We chatted with Failbetter Games‘ (Sunless Sea’s) Hannah Flynn about the company’s unique, narrative-driven games, inventive setting, and what we can expect in the future of Fallen London.
Failbetter Games is the kind of company that attracts hardcore fans. It’s hard to casually enjoy the rich, original world of Fallen London—either you’re firmly entrenched in the soul-swapping, honey-sipping depths of this city beneath the surface or you’re a little mystified by it all.
Whatever your stance, Failbetter Games creates experiences that are unlike any other. Packed with lore and choices and dubious morality, there’s a lot of freedom to be had in the experiences of Fallen London, the company’s browser game, and Sunless Sea, their successfully Kickstarted sea exploration game. They’ve also worked with BioWare on Dragon Age: The Last Court, a browser-based story game that takes place between Dragon Age 2 and Dragon Age: Inquisition. Rather than being linear experiences guided by familiar plot structures, their games are largely open to whatever route you want to take, whether its dabbling in Fallen London’s forbidden fruits or achieving great glory as a zee captain.
Failbetter Games Creates Fascinating Narrative Experiences
The success of that freedom is largely dependent on strong writing, something Failbetter Games has in spades. With over 1.2 million words in Fallen London, it’s obvious that writing is an area in which this team excels.
“Alexis (Kennedy, our CEO and co-founder) is really passionate about interactive fiction,” said Failbetter Games marketing manager Hannah Flynn in an email. “When Fallen London came about, he was oscillating between wanting to write fiction and games, and the result was this kind of massively multiple choice Victorian Gothic adventure game/novel which is really like nothing else out there.”
Fallen London is like a novel you can really immerse yourself in, creating a character and persona that appeals to you. While many other games allow for complex characterization on the part of the player, the number of variables—hedonism, austerity, heartlessness, magnanimity, just to name a few—sets this game apart. And the writing plays an equally important role in Sunless Sea, which, while appealing to a wider gaming demographic, still revels in the deeply engaging mysteries of Fallen London.
“The whole writing team work incredibly hard, and the craft comes through in the quality of the writing,” Flynn said. “So while a lot of people will look at our work and think, ‘I can’t be bothered to read that much text’ thousands of people have taken one look at it and it’s immediately lit a weird fire between their ears.”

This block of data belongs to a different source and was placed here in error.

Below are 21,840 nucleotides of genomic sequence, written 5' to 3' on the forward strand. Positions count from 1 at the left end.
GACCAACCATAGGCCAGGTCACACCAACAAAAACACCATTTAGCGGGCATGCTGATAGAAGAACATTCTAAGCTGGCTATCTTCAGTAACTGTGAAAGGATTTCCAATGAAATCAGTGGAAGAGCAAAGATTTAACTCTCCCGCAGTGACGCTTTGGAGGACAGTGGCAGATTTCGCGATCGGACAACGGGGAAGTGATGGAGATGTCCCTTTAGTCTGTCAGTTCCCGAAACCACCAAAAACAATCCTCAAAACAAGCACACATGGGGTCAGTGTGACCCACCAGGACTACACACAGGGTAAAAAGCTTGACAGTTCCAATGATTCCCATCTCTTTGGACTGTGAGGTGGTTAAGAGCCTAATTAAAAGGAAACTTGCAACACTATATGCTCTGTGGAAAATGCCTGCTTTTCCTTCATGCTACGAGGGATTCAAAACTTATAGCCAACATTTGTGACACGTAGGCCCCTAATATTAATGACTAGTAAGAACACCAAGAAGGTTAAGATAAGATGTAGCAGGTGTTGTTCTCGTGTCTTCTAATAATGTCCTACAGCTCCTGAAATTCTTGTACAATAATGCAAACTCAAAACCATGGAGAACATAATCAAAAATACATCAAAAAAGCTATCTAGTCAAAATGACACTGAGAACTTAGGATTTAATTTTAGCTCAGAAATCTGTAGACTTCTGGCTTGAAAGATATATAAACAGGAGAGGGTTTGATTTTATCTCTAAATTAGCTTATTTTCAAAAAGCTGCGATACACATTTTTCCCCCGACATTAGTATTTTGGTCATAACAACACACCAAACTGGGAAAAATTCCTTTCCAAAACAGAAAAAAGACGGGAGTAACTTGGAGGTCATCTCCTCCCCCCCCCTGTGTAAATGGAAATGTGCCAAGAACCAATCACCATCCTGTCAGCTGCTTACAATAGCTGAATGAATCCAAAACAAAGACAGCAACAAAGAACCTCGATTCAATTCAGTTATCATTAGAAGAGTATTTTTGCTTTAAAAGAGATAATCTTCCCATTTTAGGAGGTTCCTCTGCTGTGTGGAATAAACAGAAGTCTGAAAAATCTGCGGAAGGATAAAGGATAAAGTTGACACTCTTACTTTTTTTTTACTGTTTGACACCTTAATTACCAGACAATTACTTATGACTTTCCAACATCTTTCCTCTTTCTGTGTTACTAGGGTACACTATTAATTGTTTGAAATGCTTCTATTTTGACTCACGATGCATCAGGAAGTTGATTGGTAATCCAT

Failbetter Games’ Excellent Writing Creates a Unique Style
The quality of Failbetter Games’ writing enriches the setting, drawing players into the sometimes dark, sometimes funny world in which their games take place. Despite the internal consistency of the world and the rich lore to be found there, Fallen London didn’t take the typical route to development you might expect.
“Fallen London began life as a Twitter game which was almost completely unrelated to the game world as it now exists,” Flynn said. “It was based on people guessing what others would say in tweets, placing bets and then trying to coax them into saying it. Eventually, fringe details about the Echo Bazaar and London eclipsed and subsumed the game as was, and Fallen London emerged. All this is to say that we didn’t start by building a huge world and then making a game within it. We do have some world-management methods now, with 1.2 million words plus of game content, mysteries and secrets to look after, but a lot of it was organic.”
The translation to a more mainstream game in Sunless Sea worked well—the trademark worldbuilding is still there, but has more reach. Players can explore more of the world, visiting places only heard of in Fallen London. You get a sense of the world as a place with depth, with the same bizarre humor that characterizes the browser game.
“The style is very much about the balance of [humor and horror],” Flynn said. “Having lashings of both creepy, scary stuff like the hugely well-received premium story The Gift and light, cute stuff like Grubby Kittens and Rubbery Men really keeps people on their toes.”
Despite being released in 2009, Fallen London is still being updated and improved upon today. With an iOS release coming up, the success of Sunless Sea, and the continued following of Fallen London, Failbetter Games has a lot of interesting work still in its system.
“There’s a lot still to reveal about Fallen London, but in the long term we’ll look at other worlds too,” Flynn said. “We have more ideas than we have hours in the day, which is a great place to be!”